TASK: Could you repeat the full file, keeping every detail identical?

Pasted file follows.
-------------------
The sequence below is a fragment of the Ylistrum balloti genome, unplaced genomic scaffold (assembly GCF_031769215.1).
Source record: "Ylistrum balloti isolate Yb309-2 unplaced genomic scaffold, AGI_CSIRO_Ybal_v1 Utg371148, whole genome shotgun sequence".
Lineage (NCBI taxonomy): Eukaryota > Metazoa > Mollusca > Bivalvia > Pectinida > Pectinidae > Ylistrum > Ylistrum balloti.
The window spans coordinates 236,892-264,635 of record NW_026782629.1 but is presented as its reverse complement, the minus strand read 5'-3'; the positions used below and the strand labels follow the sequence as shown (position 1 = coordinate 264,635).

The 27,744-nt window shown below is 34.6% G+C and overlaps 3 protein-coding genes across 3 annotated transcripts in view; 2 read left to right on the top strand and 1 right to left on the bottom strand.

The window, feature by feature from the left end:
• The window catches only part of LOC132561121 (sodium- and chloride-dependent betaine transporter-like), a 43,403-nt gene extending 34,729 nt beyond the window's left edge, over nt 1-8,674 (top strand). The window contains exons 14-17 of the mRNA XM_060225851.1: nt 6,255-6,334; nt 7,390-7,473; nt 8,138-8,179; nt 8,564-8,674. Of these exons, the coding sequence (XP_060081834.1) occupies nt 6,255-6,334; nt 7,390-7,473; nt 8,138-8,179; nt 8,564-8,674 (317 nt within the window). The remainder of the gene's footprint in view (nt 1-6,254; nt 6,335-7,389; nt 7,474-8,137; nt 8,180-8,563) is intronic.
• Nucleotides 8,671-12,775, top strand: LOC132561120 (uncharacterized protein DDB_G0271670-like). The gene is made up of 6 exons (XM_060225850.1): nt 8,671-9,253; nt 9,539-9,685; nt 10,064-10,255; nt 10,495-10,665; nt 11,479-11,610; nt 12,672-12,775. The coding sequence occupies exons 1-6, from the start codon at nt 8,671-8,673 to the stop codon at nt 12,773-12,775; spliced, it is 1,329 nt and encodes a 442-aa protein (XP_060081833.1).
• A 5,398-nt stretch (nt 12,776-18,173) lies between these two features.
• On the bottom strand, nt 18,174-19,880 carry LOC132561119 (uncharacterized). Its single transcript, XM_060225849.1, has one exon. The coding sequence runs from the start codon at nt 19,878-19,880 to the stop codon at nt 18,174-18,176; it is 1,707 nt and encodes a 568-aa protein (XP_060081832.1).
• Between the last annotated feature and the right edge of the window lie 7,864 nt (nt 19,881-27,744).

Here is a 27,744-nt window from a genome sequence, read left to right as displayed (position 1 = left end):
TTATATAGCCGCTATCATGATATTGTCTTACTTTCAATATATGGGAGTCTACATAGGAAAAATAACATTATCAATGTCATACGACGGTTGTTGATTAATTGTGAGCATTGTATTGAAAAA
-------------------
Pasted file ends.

The sequence below is a fragment of the Ylistrum balloti genome, unplaced genomic scaffold (assembly GCF_031769215.1).
Source record: "Ylistrum balloti isolate Yb309-2 unplaced genomic scaffold, AGI_CSIRO_Ybal_v1 Utg371148, whole genome shotgun sequence".
Lineage (NCBI taxonomy): Eukaryota > Metazoa > Mollusca > Bivalvia > Pectinida > Pectinidae > Ylistrum > Ylistrum balloti.
The window spans coordinates 236,892-264,635 of record NW_026782629.1 but is presented as its reverse complement, the minus strand read 5'-3'; the positions used below and the strand labels follow the sequence as shown (position 1 = coordinate 264,635).

The 27,744-nt window shown below is 34.6% G+C and overlaps 3 protein-coding genes across 3 annotated transcripts in view; 2 read left to right on the top strand and 1 right to left on the bottom strand.

The window, feature by feature from the left end:
• The window catches only part of LOC132561121 (sodium- and chloride-dependent betaine transporter-like), a 43,403-nt gene extending 34,729 nt beyond the window's left edge, over nt 1-8,674 (top strand). The window contains exons 14-17 of the mRNA XM_060225851.1: nt 6,255-6,334; nt 7,390-7,473; nt 8,138-8,179; nt 8,564-8,674. Of these exons, the coding sequence (XP_060081834.1) occupies nt 6,255-6,334; nt 7,390-7,473; nt 8,138-8,179; nt 8,564-8,674 (317 nt within the window). The remainder of the gene's footprint in view (nt 1-6,254; nt 6,335-7,389; nt 7,474-8,137; nt 8,180-8,563) is intronic.
• Nucleotides 8,671-12,775, top strand: LOC132561120 (uncharacterized protein DDB_G0271670-like). The gene is made up of 6 exons (XM_060225850.1): nt 8,671-9,253; nt 9,539-9,685; nt 10,064-10,255; nt 10,495-10,665; nt 11,479-11,610; nt 12,672-12,775. The coding sequence occupies exons 1-6, from the start codon at nt 8,671-8,673 to the stop codon at nt 12,773-12,775; spliced, it is 1,329 nt and encodes a 442-aa protein (XP_060081833.1).
• A 5,398-nt stretch (nt 12,776-18,173) lies between these two features.
• On the bottom strand, nt 18,174-19,880 carry LOC132561119 (uncharacterized). Its single transcript, XM_060225849.1, has one exon. The coding sequence runs from the start codon at nt 19,878-19,880 to the stop codon at nt 18,174-18,176; it is 1,707 nt and encodes a 568-aa protein (XP_060081832.1).
• Between the last annotated feature and the right edge of the window lie 7,864 nt (nt 19,881-27,744).

Here is a 27,744-nt window from a genome sequence, read left to right as displayed (position 1 = left end):
TTATATAGCCGCTATCATGATATTGTCTTACTTTCAATATATGGGAGTCTACATAGGAAAAATAACATTATCAATGTCATACGACGGTTGTTGATTAATTGTGAGCATTGTATTGAAAAA